Nadine Gordimer: How could I? I had no idea how I was going to make a living. Of course it was presumed in the circles in which I lived that when you finished school you would be a typist, or indeed, if I had gone on dancing, I might have been a dancing teacher of children. And of course you got married and then you didn't work. That was the end of your working career. There were very few women doctors, and I didn't know a single woman lawyer where I lived. This all was not in our milieu.

What about university, did your parents encourage you?

Nadine Gordimer: No, not at all.

I decided much later when I was about 19, and when I was already publishing here and there, and living at home and eating food provided by my father and so on, that I wanted to go to university. So I went to the University of Witwatersrand as an occasional student for one year, no degree, and then left. And of course it was interesting because it was just after the war, and there was this big division. I was like the people who had come back from the war, the soldiers, who then were, you know, adult, and in my case I found that I had read far more than either they had -- because they hadn't had the opportunity -- and also the younger ones who'd just come from school. So what they recommended reading, I had already done for my own pleasure and my own enlightenment. But what I did learn that year there was -- indeed through one good lecturer -- was to become, as I say, very self-critical. Not just to think that whatever I had written was just what I wanted to say, but to see how it could be critical that it didn't. I then began to see where I was failing.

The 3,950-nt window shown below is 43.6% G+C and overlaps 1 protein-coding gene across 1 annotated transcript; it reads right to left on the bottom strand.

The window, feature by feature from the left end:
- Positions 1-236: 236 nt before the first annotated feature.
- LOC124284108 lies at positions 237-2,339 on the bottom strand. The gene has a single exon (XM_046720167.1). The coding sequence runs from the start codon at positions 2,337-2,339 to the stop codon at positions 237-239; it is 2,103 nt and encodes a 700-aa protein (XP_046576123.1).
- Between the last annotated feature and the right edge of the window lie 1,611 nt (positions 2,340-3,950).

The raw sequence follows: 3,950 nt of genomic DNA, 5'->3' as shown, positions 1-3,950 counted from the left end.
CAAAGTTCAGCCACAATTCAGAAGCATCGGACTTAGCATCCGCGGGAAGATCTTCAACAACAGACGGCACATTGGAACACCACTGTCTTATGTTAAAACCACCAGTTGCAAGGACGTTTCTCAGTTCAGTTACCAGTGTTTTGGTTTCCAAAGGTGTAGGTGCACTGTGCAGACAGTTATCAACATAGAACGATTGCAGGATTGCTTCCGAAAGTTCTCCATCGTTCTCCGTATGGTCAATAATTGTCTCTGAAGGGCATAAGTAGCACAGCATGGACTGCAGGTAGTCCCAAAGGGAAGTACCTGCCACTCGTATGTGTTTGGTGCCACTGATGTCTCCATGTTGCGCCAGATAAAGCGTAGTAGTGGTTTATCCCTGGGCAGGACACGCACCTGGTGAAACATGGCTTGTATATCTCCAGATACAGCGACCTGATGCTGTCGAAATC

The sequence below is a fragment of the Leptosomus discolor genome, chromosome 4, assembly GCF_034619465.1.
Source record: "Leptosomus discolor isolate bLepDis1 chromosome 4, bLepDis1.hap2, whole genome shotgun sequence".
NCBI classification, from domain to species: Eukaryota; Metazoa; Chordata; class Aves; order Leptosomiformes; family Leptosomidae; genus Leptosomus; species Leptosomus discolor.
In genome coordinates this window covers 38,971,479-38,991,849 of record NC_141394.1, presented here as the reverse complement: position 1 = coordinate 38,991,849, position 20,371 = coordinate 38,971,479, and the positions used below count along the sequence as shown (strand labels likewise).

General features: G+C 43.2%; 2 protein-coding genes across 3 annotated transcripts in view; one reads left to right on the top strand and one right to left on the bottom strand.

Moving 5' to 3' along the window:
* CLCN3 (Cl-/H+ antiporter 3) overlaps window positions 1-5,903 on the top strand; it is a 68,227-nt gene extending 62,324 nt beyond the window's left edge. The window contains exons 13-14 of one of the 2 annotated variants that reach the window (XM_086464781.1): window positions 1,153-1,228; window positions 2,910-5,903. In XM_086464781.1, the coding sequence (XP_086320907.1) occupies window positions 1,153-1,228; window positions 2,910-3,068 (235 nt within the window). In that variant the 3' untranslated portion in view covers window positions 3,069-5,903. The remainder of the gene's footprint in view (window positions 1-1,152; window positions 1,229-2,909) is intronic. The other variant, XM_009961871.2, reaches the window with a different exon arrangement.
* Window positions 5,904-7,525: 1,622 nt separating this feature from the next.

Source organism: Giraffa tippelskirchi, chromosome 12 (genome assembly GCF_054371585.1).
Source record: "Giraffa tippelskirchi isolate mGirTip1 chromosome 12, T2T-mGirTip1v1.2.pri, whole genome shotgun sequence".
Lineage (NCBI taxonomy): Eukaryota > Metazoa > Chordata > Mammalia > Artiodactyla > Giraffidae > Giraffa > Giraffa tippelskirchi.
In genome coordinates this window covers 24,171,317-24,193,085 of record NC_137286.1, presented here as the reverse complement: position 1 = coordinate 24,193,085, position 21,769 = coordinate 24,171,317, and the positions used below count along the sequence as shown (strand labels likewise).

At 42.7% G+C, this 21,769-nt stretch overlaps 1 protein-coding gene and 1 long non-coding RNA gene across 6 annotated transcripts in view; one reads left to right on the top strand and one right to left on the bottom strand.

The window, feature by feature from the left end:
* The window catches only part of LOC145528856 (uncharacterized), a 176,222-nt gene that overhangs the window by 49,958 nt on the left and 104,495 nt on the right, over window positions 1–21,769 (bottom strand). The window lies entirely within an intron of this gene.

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Nadine Gordimer Interview Photo
Looking back, did you ever know why your parents didn't encourage you to go to university?

Nadine Gordimer: No, no, I haven't thought about it. I don't dwell on my childhood. Too many people live on their crummy childhood. You must outgrow it.

Do you have other memories of witnessing racism, of seeing something you knew was wrong?

Nadine Gordimer: No. I've told you about that time of the raid on Letty, our house maid or whatever she was. I know what we called it at the time, I thought "servant" was the word.

Your first contacts with black South Africans were as servants. When did you form your first relationships with black South Africans as comrades, fellow writers, fellow artists?

Nadine Gordimer: I would say it began through the common ground of young writers, artists, actors.

When I was... that year I talked about at university. The University of Witwatersrand was a white university, but there were certain occasions when there was a subject that was not taught at the black university, and here and there a black student would be accepted, usually a post-graduate. Now through somebody there -- and there were people connected who came back from the war, who were very against the result of what they had fought for, freedom, and then you come back to another fascist country. You've just defeated one, now you come back to one which is your own. And one of my first friends, black friends, was the wonderful writer, Es'kia Mphahlele -- Zeke, as he was known then. Zeke and I met, I don't quite remember how, and we were both young writers, just wanting to teach ourselves how to write, and we started to exchange. He'd show me his story and I'd show him mine. Of course, his position was very different from mine, because he was black, and it was then that I began, along with others, to -- I won't say "defy," that sounds... to "ignore," which is a very strong form of defiance, the edict that black and white mustn't mix. So mixed parties, going to a shebeen together and so on, that really started for me then. And then I met many others, and especially people also in the theater. A wonderful writer called Todd Matshikiza and a number of others whose names probably wouldn't mean anything to you.

We'd like to ask about your memories of Sophiatown. Do you remember the day of the relocation?

Nadine Gordimer: Oh, you mean when they took people out of Sophiatown? Oh, I remember the day, yes. I wasn't there, but I had friends who lost their homes, my black friends. So it was something that one could never really forget. And of course then we realized, because it was right next door, so to speak, that it was happening all over, that people were having their houses bulldozed.